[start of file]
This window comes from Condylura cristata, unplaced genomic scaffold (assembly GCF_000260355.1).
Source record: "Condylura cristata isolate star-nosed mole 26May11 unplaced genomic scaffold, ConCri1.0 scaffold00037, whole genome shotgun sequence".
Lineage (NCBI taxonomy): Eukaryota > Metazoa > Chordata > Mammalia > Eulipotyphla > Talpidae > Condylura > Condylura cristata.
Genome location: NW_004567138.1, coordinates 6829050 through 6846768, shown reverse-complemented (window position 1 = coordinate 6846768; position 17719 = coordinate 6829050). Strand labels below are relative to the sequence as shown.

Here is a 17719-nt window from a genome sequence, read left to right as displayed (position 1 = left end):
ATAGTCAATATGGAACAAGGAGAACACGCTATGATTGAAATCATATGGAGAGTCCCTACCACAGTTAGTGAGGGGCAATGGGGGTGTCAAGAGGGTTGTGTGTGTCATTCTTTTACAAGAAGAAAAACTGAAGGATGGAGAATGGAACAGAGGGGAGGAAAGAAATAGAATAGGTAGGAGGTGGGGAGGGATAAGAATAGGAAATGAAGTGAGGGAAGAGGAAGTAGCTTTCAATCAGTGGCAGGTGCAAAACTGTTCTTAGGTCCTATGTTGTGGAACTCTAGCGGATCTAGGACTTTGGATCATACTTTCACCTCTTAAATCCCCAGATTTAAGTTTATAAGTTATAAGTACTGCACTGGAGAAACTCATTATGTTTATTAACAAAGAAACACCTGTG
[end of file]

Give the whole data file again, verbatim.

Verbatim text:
This window comes from Condylura cristata, unplaced genomic scaffold (assembly GCF_000260355.1).
Source record: "Condylura cristata isolate star-nosed mole 26May11 unplaced genomic scaffold, ConCri1.0 scaffold00037, whole genome shotgun sequence".
Lineage (NCBI taxonomy): Eukaryota > Metazoa > Chordata > Mammalia > Eulipotyphla > Talpidae > Condylura > Condylura cristata.
Genome location: NW_004567138.1, coordinates 6829050 through 6846768, shown reverse-complemented (window position 1 = coordinate 6846768; position 17719 = coordinate 6829050). Strand labels below are relative to the sequence as shown.

Here is a 17719-nt window from a genome sequence, read left to right as displayed (position 1 = left end):
ATAGTCAATATGGAACAAGGAGAACACGCTATGATTGAAATCATATGGAGAGTCCCTACCACAGTTAGTGAGGGGCAATGGGGGTGTCAAGAGGGTTGTGTGTGTCATTCTTTTACAAGAAGAAAAACTGAAGGATGGAGAATGGAACAGAGGGGAGGAAAGAAATAGAATAGGTAGGAGGTGGGGAGGGATAAGAATAGGAAATGAAGTGAGGGAAGAGGAAGTAGCTTTCAATCAGTGGCAGGTGCAAAACTGTTCTTAGGTCCTATGTTGTGGAACTCTAGCGGATCTAGGACTTTGGATCATACTTTCACCTCTTAAATCCCCAGATTTAAGTTTATAAGTTATAAGTACTGCACTGGAGAAACTCATTATGTTTATTAACAAAGAAACACCTGTG